Summarize Ben Jonson's poem "Song to Celia." Song to Celia Drink to me only with thine eyes, And I will pledge with mine; Or leave a kiss but in the cup, And I'll not look for wine. The thirst that from the sould doth rise Doh ask a drink divine; But might I of Jove's nectar sup, I would not change for thine. I sent thee late a rosy wreath, Not so much honoring thee As giving it a hope that there It could not withered be. But you theon didst only breath, And sent'st it back on me; Since when it grows, and smells, I swear, Not of itself, but thee.

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This song, so famous in English, is a classic and fascinating expression of love.  Jonson's ideas are so sincere and unusual that they are memorable as well as beautiful.

"Drink to me only with thine eyes" means Ben is asking his beloved to look at him with love.  He doesn't want her to proclaim her love to him with a toast ("drinking to him"), but with a glance.  He is asking for an expression of love in unconventional ways--- a look, or a "kiss within the cup" (and how, exactly, can a kiss be left anywere?).  He will "not ask for wine" if she does this, meaning that a look, or even a promised kiss from her, is far greater than any sweetness he could get from drinking wine.

Building on the wine metaphor, Jonson now compares love to a "thirst that from the soul doth rise" -- a hunger of the soul for love, rather than a bodily longing for something to drink.  This is a neat comparison, and elevates the expression of his love from something merely physical to something that comes from the "soul".  This thirst needs a "divine" drink -- implying that love from his lady is such a great thing that it is better than "Jove's nectar" (the Olympian gods of Greece, of whom Jove (Jupiter, or Zeus) was the head, did not eat and drink normal food, but rather had divine food and drink called ambrosia and nectar -- supposedly the most wonderful food imaginable, which gave eternal life!)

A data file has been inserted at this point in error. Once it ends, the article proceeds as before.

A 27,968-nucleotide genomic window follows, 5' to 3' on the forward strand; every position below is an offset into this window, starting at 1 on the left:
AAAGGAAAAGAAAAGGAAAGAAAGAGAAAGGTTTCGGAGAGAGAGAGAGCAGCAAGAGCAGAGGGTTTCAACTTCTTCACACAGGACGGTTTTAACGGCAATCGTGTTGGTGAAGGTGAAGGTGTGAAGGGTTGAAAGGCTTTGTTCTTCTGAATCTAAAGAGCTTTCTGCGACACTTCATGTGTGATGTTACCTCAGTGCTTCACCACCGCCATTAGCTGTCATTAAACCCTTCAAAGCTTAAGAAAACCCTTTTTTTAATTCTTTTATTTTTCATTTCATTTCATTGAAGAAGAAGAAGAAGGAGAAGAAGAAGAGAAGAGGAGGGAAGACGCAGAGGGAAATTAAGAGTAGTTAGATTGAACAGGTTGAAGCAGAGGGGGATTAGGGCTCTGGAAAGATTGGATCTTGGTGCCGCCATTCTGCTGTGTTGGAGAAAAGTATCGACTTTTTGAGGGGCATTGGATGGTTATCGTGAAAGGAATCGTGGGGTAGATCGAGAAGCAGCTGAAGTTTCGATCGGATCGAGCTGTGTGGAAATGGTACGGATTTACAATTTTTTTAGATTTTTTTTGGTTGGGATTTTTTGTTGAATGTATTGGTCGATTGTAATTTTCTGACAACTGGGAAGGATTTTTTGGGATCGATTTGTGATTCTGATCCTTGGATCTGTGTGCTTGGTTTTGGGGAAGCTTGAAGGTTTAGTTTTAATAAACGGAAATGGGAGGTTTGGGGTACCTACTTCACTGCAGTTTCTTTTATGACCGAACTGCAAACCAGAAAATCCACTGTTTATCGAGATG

Jonson continues the divine, or supernatural, metaphor by saying that he has sent her  wreath of roses, not just to honor her beauty, but to preserve it forever.  This could be, he claims, attained by her breathing on the flowers.  Her divine breath, perhaps again like the breath of the Olympian gods, would render the roses immortal.  The last lines claim that this would also mean that the roses would no longer smell their own sweet smell, but something infinitely sweeter: her. 

Within this last metaphor of divinity and immortality are contained some of the ideals of Renaissance love.  Love was supposed to be likened, in many ways, to divine love, and the closer it approached it the greater the love was.  Also, the hope of the endurance of love, such as the imperishable roses, would be part of a love poem such as this.  Jonson takes seemingly simple ideas -- eyes, wine, a kiss, a cup, and roses -- and makes them into a sophisticated and moving tribute of love desired, and, perhaps, attained.

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